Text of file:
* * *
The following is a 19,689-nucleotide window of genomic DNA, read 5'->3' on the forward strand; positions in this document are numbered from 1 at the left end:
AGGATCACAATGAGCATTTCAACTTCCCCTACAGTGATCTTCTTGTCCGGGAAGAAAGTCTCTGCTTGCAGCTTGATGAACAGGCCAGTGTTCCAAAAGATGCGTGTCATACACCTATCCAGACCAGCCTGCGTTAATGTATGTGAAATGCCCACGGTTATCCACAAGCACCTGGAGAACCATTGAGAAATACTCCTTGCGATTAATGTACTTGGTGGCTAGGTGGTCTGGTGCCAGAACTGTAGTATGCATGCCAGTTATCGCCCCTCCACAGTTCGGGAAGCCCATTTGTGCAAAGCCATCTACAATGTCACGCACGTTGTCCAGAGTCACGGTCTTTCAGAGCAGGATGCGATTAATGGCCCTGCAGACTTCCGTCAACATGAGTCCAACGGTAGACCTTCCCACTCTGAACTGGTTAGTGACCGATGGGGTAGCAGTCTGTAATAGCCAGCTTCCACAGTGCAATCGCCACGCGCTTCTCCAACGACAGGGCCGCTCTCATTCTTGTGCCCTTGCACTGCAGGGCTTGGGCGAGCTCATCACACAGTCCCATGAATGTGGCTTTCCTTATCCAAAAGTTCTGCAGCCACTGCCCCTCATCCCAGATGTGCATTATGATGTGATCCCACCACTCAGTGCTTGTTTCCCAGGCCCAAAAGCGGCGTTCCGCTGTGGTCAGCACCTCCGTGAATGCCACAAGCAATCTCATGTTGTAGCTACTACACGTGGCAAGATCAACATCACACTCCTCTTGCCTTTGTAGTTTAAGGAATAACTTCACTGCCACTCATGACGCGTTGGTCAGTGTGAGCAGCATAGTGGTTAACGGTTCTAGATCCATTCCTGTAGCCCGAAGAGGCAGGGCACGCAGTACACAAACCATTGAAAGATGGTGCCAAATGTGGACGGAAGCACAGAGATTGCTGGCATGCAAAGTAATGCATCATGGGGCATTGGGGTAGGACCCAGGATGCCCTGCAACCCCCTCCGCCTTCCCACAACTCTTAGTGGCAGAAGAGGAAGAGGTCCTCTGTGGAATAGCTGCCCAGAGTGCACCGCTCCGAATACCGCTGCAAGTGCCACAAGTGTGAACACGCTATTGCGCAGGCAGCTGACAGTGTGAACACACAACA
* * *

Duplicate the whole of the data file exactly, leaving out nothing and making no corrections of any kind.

The following is a 19,689-nucleotide window of genomic DNA, read 5'->3' on the forward strand; positions in this document are numbered from 1 at the left end:
AGGATCACAATGAGCATTTCAACTTCCCCTACAGTGATCTTCTTGTCCGGGAAGAAAGTCTCTGCTTGCAGCTTGATGAACAGGCCAGTGTTCCAAAAGATGCGTGTCATACACCTATCCAGACCAGCCTGCGTTAATGTATGTGAAATGCCCACGGTTATCCACAAGCACCTGGAGAACCATTGAGAAATACTCCTTGCGATTAATGTACTTGGTGGCTAGGTGGTCTGGTGCCAGAACTGTAGTATGCATGCCAGTTATCGCCCCTCCACAGTTCGGGAAGCCCATTTGTGCAAAGCCATCTACAATGTCACGCACGTTGTCCAGAGTCACGGTCTTTCAGAGCAGGATGCGATTAATGGCCCTGCAGACTTCCGTCAACATGAGTCCAACGGTAGACCTTCCCACTCTGAACTGGTTAGTGACCGATGGGGTAGCAGTCTGTAATAGCCAGCTTCCACAGTGCAATCGCCACGCGCTTCTCCAACGACAGGGCCGCTCTCATTCTTGTGCCCTTGCACTGCAGGGCTTGGGCGAGCTCATCACACAGTCCCATGAATGTGGCTTTCCTTATCCAAAAGTTCTGCAGCCACTGCCCCTCATCCCAGATGTGCATTATGATGTGATCCCACCACTCAGTGCTTGTTTCCCAGGCCCAAAAGCGGCGTTCCGCTGTGGTCAGCACCTCCGTGAATGCCACAAGCAATCTCATGTTGTAGCTACTACACGTGGCAAGATCAACATCACACTCCTCTTGCCTTTGTAGTTTAAGGAATAACTTCACTGCCACTCATGACGCGTTGGTCAGTGTGAGCAGCATAGTGGTTAACGGTTCTAGATCCATTCCTGTAGCCCGAAGAGGCAGGGCACGCAGTACACAAACCATTGAAAGATGGTGCCAAATGTGGACGGAAGCACAGAGATTGCTGGCATGCAAAGTAATGCATCATGGGGCATTGGGGTAGGACCCAGGATGCCCTGCAACCCCCTCCGCCTTCCCACAACTCTTAGTGGCAGAAGAGGAAGAGGTCCTCTGTGGAATAGCTGCCCAGAGTGCACCGCTCCGAATACCGCTGCAAGTGCCACAAGTGTGAACACGCTATTGCGCAGGCAGCTGACAGTGTGAACACACAACA